• Strains containing a disrupted leu3 allele were constructed by deleting 0.7-kb of LEU3 DNA and inserting the yeast HIS3 gene in its place [23].
  • Mitotic recombination was initiated by HO endonuclease-induced DSBs at the HO cut site (HOcs) located at his3-delta 3'::HOcs, and His+ recombinants were selected [24].

Regulatory relationships of HIS3

  • Of the putative interacting genes examined, PBP1 promoted the highest level of resistance to 3-aminotriazole (>100 mM) in constructs in which HIS3 was used as a reporter [25].
  • We propose that many of the hydrophobic clusters in GCN4 act independently of one another to provide redundant means of stimulating transcription and that the functional contributions of these different segments are cumulative at the HIS3 promoter [26].
  • In addition, we found that NoV RNA1 could support limited replication of a deletion derivative of the heterologous FHV RNA2 that expressed the yeast HIS3 selectable marker, resulting in formation of HIS+ colonies [27].
  • Saccharomyces cerevisiae containing an integrated copy of the HIS3 gene under transcriptional control of a minimal CYC1 promoter and two copies of the rat enoyl-CoA hydratase/3-hydroxyacyl-CoA dehydrogenase PPRE was constructed and transformed with a rat liver cDNA yeast expression library [28].
  • A similar association between the Ty transcript level and transpositional activation of his3 delta 4 is obtained in cells expressing GAL1-promoted Ty2-H556 or Ty2-917 elements, but only if the element does not contain a marker [29].

Other interactions of HIS3

  • Both TC and TR support basal HIS3 transcription and require the TATA binding protein TFIID, but only TR responds to transcriptional activation by GCN4 and GAL4 [9].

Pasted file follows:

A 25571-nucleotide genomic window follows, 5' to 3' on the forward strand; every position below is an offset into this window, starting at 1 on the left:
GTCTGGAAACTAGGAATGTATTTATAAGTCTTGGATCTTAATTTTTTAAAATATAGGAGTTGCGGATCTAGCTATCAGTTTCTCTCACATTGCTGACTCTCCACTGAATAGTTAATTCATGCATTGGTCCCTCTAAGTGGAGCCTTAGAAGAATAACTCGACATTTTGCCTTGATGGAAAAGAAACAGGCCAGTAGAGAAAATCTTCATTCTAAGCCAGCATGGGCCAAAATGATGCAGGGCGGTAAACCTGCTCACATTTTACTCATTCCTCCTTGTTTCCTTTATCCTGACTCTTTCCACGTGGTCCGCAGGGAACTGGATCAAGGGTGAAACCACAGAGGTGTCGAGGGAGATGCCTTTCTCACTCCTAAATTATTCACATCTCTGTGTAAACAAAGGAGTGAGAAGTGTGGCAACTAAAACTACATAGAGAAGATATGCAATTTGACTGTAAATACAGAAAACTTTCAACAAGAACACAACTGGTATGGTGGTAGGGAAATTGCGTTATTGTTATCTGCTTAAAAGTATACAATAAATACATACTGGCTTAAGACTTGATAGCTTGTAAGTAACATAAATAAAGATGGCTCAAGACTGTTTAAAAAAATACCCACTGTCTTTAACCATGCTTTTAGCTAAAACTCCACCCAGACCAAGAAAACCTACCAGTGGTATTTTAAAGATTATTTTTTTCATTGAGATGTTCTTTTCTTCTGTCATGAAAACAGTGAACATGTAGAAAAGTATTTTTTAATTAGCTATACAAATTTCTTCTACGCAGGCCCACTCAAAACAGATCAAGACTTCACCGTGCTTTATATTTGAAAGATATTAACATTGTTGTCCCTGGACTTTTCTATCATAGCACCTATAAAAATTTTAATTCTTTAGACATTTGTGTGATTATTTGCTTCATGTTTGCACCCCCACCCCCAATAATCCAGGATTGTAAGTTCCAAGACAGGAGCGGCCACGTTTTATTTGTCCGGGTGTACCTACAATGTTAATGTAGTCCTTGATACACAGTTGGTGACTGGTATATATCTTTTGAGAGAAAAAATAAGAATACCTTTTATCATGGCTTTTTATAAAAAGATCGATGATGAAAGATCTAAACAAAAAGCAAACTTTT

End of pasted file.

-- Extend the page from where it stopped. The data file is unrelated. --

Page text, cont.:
• In active genes (URA3, HIS3), photolyase repairs the non-transcribed strand faster than the transcribed strand and can match fast removal of lesions from the transcribed strand by NER (transcription-coupled repair) [30].
  • CDC39, an essential nuclear protein that negatively regulates transcription and differentially affects the constitutive and inducible HIS3 promoters [9].
  • Examining the role of this subunit, we find that C-terminally truncated SPT7 resulted in derepressed HIS3 transcription [31].
  • To identify molecular functions that act downstream of or in parallel with Gcn5 protein, we screened for suppressors that rescue the transcriptional defects of HIS3 caused by a catalytically inactive mutant Gcn5, the E173H mutant [12].

Analytical, diagnostic and therapeutic context of HIS3


  1. Nucleosome loss activates CUP1 and HIS3 promoters to fully induced levels in the yeast Saccharomyces cerevisiae. Durrin, L.K., Mann, R.K., Grunstein, M. Mol. Cell. Biol. (1992) [Pubmed]
  2. Yeast HIS3 expression in Escherichia coli depends upon fortuitous homology between eukaryotic and prokaryotic promoter elements. Struhl, K. J. Mol. Biol. (1986) [Pubmed]
  3. The yeast his3 promoter contains at least two distinct elements. Struhl, K. Proc. Natl. Acad. Sci. U.S.A. (1982) [Pubmed]
  4. Preferential accessibility of the yeast his3 promoter is determined by a general property of the DNA sequence, not by specific elements. Mai, X., Chou, S., Struhl, K. Mol. Cell. Biol. (2000) [Pubmed]
  5. Oxo-vanadium as a spin probe for the investigation of the metal coordination environment of imidazole glycerol phosphate dehydratase. Petersen, J., Hawkes, T.R., Lowe, D.J. J. Inorg. Biochem. (2000) [Pubmed]
  6. The UV response involving the Ras signaling pathway and AP-1 transcription factors is conserved between yeast and mammals. Engelberg, D., Klein, C., Martinetto, H., Struhl, K., Karin, M. Cell (1994) [Pubmed]
  7. RNA-mediated recombination in S. cerevisiae. Derr, L.K., Strathern, J.N., Garfinkel, D.J. Cell (1991) [Pubmed]
  8. Negative control at a distance mediates catabolite repression in yeast. Struhl, K. Nature (1985) [Pubmed]
  9. CDC39, an essential nuclear protein that negatively regulates transcription and differentially affects the constitutive and inducible HIS3 promoters. Collart, M.A., Struhl, K. EMBO J. (1993) [Pubmed]
  10. Mot1 associates with transcriptionally active promoters and inhibits association of NC2 in Saccharomyces cerevisiae. Geisberg, J.V., Moqtaderi, Z., Kuras, L., Struhl, K. Mol. Cell. Biol. (2002) [Pubmed]
  11. Two alternative pathways of transcription initiation in the yeast negative regulatory gene GAL80. Sakurai, H., Ohishi, T., Fukasawa, T. Mol. Cell. Biol. (1994) [Pubmed]
  12. Histone H3 Ser10 phosphorylation-independent function of Snf1 and Reg1 proteins rescues a gcn5- mutant in HIS3 expression. Liu, Y., Xu, X., Singh-Rodriguez, S., Zhao, Y., Kuo, M.H. Mol. Cell. Biol. (2005) [Pubmed]